To put this concept another way; someone who has never heard the gospel, or perhaps they have heard it but they haven’t been won over to believing it yet, but they live in some sort of moral way, they have been (or will be) effectively covered by Christ’s atoning work even though they would not claim to believe in Christ or know about Him. Furthermore, they would even forcefully claim to not believe in Christ as He is revealed in Scripture. This is, on its face, an affront to the exclusivity of Christ, and proponents of this view would be ambivalent as to whether a Muslim, Hindu, Buddhist, Jew, or a practitioner of another religion would be condemned because of his or her sin. These post-evangelical theologians attempt to lean on God’s love and His grace as an all enveloping crutch while using their own unwillingness to pass any clear judgment on anyone based on the Scriptures that teach the exclusivity of Christ as their cudgel. They lean on a misunderstanding of God’s grace and God’s love and, in so doing, they distort and destroy the very attributes that they look to. For God’s love and grace are revealed in His Word in relation to His holiness, judgment, and wrath. All of these attributes have parameters that we have been made aware of in the Scriptures. Therefore declaring that the saving grace of God might be applied to some or to all men outside of exclusive expressed and evident faith in Christ is a travesty that destroys the faith that was once for all handed down to the saints.

Now while many people (I don’t know if I could say “most” with any sense of conviction anymore) inside of evangelicalism would find the above type of anonymous Christianity to be nothing less than a heresy, and rightly so, there is a subtle cousin of this same theological construct that exists within what would seem to be an otherwise orthodox paradigm. This takes the doctrine of the exclusivity of Christ and seems to hold it up when declaring that practitioners of other man-made religions are condemned because of their sin. However, when it comes to the subject of those people who have never heard the gospel, they seem to get wobbly in the knees and attempt to make some provision for those men to be saved other than by grace through faith in Christ.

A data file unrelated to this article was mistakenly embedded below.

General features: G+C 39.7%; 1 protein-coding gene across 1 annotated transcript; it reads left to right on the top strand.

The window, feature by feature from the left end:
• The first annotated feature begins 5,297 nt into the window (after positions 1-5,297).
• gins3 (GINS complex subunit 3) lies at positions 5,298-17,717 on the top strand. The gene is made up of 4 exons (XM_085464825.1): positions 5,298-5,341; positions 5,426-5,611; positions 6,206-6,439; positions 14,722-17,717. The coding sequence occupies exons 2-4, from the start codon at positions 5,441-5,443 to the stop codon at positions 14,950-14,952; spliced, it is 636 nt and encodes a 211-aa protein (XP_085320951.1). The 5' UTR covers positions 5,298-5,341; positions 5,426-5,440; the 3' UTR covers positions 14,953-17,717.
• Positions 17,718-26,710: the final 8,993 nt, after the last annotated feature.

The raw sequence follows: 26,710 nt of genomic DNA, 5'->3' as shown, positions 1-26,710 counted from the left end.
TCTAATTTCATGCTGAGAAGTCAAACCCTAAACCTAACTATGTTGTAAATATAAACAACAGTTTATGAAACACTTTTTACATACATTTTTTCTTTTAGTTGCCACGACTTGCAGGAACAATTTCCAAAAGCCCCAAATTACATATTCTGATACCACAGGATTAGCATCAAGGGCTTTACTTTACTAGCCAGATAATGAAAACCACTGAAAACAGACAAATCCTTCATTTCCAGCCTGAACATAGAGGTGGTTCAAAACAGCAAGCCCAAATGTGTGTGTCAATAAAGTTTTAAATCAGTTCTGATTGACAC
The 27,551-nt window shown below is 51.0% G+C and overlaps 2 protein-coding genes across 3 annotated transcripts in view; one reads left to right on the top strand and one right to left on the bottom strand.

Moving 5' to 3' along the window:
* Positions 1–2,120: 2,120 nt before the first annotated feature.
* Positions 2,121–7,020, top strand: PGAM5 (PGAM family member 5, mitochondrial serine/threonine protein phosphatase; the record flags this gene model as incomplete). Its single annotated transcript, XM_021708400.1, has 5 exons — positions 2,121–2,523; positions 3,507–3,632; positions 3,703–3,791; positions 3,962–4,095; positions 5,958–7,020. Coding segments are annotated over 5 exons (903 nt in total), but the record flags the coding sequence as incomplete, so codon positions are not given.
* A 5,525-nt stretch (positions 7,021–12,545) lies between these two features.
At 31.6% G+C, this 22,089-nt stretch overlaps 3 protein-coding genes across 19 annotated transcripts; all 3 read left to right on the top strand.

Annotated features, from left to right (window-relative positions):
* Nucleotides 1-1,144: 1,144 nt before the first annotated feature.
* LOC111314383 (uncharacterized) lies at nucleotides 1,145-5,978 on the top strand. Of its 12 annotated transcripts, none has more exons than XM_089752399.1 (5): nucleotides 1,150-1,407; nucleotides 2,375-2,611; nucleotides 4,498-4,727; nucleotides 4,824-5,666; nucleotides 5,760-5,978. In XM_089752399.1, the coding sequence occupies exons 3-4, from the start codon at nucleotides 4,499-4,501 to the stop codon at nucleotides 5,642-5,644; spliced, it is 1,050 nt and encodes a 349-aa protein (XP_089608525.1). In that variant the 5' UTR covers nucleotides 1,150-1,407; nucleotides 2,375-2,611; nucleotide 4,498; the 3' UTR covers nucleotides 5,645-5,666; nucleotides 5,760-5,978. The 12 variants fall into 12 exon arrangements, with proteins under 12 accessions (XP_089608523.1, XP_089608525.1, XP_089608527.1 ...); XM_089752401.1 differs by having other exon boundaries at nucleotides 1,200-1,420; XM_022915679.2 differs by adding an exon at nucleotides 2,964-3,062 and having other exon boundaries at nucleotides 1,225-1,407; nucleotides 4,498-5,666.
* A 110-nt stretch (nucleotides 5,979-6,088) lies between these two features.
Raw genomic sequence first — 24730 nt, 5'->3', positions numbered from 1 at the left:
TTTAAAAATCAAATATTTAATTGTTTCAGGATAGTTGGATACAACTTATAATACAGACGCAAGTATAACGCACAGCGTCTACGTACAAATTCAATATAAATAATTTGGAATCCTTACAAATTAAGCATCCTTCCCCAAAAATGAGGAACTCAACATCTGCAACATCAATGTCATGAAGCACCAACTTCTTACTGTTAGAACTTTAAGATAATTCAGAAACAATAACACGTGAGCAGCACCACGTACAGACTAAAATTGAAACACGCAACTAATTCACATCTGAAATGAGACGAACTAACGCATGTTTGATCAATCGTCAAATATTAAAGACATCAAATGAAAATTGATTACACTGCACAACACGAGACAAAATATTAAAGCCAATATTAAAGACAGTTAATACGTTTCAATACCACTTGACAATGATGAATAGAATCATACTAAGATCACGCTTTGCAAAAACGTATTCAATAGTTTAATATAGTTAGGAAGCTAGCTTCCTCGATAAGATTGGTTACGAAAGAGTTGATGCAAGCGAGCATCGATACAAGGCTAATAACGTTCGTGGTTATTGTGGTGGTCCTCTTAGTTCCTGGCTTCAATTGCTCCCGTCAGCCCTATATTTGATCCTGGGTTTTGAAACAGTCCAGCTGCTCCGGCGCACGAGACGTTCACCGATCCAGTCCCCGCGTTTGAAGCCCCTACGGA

This may sound like a harmless and loving type of minor theological view to hold, and I’ll grant you that when compared to the blatant heresy of full blown anonymous Christian view it does seem rather harmless. However, claiming that there is a way of salvation other than by faith in the revealed Son of God that may be possible for the unreached heathen to qualify for, again cuts the legs out of the exclusivity of faith in Christ and the power of His gospel.
23 ...He who does not honor the Son does not honor the Father who sent Him. 24 Truly, truly, I say to you, he who hears My word, and believes Him who sent Me, has eternal life, and does not come into judgment, but has passed out of death into life.” (John 5:23b-24)

And while the first generation of those who hold to this view perhaps may have no other doctrines altered to the point of heresy, I am very afraid that those who follow after them and grab hold of this false application of the need for the gospel to be preached in order for men to be saved will be all the more likely to embrace an anonymous Christian view of the gospel which is no gospel indeed.

And for those men, I feel somewhat hesitant to say, I cannot imagine that they understand Christ and His sacrifice aright. And if you don’t understand the Son rightly nor understand correctly what He has done, you will not be saved from your sins.
"He who believes in the Son has eternal life; but he who does not obey the Son will not see life, but the wrath of God abides on him." (John 3:36)

The Son commands repentance and faith in Him. That command has been made, and man must respond rightly to that command or be subject to the wrath of God. All men everywhere are subject to the wrath of God and are only delivered to have peace with God (cf. Romans 5:1) through faith in Jesus Christ.

1Rev Norman Wong Cheong Sau, “Karl Rahner’s Concept of the ‘Anonymous Christian’ An Inclusivist View of Religions” (quoting: Karl Rahner, “Theological Investigations Vol 14” translated by David Bourke (London: Darton, Longman & Todd, 1976), p 283. )

Click here to find my youtube dialogue (video & audio) with a proponent of the lesser view.

Copyright © 2005-2010 Eric Johnson